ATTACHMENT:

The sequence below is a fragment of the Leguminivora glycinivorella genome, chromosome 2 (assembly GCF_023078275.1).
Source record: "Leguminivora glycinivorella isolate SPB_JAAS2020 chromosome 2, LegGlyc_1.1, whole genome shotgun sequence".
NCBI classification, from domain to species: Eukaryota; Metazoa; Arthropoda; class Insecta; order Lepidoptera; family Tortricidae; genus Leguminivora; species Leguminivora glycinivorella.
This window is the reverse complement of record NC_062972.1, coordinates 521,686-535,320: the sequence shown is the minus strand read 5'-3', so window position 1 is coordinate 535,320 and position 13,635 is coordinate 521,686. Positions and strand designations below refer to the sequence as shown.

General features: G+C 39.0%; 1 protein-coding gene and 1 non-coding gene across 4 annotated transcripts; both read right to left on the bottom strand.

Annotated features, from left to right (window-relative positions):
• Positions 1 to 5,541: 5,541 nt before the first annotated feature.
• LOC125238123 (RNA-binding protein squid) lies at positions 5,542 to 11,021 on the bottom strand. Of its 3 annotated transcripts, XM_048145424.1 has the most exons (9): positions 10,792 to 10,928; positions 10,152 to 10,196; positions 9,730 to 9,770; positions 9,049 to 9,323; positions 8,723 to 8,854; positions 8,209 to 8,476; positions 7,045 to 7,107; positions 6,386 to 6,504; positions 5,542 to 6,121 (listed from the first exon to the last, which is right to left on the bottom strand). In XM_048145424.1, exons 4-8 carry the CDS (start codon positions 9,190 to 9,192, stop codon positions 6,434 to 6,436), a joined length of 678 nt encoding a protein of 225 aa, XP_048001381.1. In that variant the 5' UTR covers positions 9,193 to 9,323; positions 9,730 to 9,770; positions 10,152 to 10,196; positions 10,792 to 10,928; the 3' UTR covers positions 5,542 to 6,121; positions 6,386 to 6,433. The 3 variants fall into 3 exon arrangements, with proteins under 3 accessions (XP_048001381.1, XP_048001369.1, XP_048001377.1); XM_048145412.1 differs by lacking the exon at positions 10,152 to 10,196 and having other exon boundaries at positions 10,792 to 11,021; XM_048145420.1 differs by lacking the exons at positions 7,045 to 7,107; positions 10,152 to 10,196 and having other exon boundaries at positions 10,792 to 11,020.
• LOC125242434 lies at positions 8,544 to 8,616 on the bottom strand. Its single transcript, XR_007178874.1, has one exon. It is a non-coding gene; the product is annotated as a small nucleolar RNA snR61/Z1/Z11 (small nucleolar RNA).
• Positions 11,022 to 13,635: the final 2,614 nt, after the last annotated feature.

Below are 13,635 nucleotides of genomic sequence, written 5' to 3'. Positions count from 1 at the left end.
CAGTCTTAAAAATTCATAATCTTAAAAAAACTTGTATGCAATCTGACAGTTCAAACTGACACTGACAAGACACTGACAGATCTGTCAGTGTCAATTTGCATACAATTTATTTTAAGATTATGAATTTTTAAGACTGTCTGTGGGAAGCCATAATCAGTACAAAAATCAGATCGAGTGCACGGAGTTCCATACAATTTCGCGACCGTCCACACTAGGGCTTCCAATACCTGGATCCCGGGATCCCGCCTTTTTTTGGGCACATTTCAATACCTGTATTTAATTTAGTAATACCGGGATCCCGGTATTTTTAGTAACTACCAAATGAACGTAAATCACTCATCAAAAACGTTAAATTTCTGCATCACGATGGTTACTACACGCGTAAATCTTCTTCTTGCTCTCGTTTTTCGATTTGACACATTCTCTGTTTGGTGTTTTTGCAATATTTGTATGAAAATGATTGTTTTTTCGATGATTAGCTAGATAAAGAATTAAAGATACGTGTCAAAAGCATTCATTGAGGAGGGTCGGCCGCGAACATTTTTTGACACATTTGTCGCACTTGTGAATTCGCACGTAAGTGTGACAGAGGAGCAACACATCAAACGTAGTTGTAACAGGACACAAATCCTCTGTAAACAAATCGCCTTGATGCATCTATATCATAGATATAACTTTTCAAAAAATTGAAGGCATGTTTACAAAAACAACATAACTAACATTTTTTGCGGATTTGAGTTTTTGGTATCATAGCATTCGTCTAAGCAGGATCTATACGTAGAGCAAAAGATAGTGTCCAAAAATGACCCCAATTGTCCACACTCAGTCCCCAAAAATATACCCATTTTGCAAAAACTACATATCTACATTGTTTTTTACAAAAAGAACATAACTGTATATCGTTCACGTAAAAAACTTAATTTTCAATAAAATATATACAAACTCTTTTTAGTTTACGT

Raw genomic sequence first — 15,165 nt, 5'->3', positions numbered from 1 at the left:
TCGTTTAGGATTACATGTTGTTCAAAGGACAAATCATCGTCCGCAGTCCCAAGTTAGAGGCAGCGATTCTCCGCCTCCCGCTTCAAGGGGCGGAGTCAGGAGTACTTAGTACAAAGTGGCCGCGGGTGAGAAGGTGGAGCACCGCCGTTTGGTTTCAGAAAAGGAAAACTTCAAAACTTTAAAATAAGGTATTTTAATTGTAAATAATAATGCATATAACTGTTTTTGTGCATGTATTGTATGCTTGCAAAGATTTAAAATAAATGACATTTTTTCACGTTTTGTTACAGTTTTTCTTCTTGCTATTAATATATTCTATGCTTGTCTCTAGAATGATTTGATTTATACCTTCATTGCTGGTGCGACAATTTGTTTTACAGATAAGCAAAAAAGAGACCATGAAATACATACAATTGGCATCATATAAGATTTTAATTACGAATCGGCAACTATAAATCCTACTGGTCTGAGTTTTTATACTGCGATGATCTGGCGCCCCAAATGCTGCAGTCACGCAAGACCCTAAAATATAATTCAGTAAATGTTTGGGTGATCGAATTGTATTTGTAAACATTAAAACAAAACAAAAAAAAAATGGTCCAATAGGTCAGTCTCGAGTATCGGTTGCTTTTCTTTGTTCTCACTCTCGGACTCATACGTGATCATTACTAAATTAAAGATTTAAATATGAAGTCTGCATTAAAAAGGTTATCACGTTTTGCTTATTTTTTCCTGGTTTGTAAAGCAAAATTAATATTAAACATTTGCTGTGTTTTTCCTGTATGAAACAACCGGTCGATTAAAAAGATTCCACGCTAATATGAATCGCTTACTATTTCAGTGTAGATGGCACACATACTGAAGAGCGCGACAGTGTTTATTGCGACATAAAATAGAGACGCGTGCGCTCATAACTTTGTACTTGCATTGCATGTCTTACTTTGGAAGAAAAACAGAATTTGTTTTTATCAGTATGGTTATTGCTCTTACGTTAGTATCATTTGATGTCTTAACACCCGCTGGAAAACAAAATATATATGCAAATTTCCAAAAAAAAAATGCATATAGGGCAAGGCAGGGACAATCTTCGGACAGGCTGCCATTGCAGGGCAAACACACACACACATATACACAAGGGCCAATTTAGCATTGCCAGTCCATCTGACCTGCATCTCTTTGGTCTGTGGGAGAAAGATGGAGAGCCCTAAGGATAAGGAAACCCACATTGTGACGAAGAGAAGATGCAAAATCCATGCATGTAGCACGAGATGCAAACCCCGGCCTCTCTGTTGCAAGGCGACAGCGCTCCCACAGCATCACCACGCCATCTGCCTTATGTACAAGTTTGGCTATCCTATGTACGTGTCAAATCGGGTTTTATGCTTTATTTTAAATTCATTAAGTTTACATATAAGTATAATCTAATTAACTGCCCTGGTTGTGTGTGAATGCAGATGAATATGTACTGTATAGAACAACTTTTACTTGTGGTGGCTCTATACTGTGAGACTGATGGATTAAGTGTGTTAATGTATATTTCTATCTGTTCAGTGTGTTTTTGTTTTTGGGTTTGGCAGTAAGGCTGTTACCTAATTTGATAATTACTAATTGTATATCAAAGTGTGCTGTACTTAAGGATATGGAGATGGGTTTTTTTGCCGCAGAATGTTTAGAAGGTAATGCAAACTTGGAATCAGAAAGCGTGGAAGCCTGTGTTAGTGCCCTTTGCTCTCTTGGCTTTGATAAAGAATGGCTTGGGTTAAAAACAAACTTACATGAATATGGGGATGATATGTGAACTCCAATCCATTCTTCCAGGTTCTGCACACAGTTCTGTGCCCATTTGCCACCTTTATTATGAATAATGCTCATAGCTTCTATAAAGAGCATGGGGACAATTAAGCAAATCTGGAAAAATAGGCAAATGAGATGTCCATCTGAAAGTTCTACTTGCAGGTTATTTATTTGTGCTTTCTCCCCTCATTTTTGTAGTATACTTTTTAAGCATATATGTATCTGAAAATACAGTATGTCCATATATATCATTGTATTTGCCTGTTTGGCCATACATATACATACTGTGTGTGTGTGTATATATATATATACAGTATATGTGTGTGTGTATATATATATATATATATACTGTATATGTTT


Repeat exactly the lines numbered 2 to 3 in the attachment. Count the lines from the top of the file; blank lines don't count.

Source record: "Leguminivora glycinivorella isolate SPB_JAAS2020 chromosome 2, LegGlyc_1.1, whole genome shotgun sequence".
NCBI classification, from domain to species: Eukaryota; Metazoa; Arthropoda; class Insecta; order Lepidoptera; family Tortricidae; genus Leguminivora; species Leguminivora glycinivorella.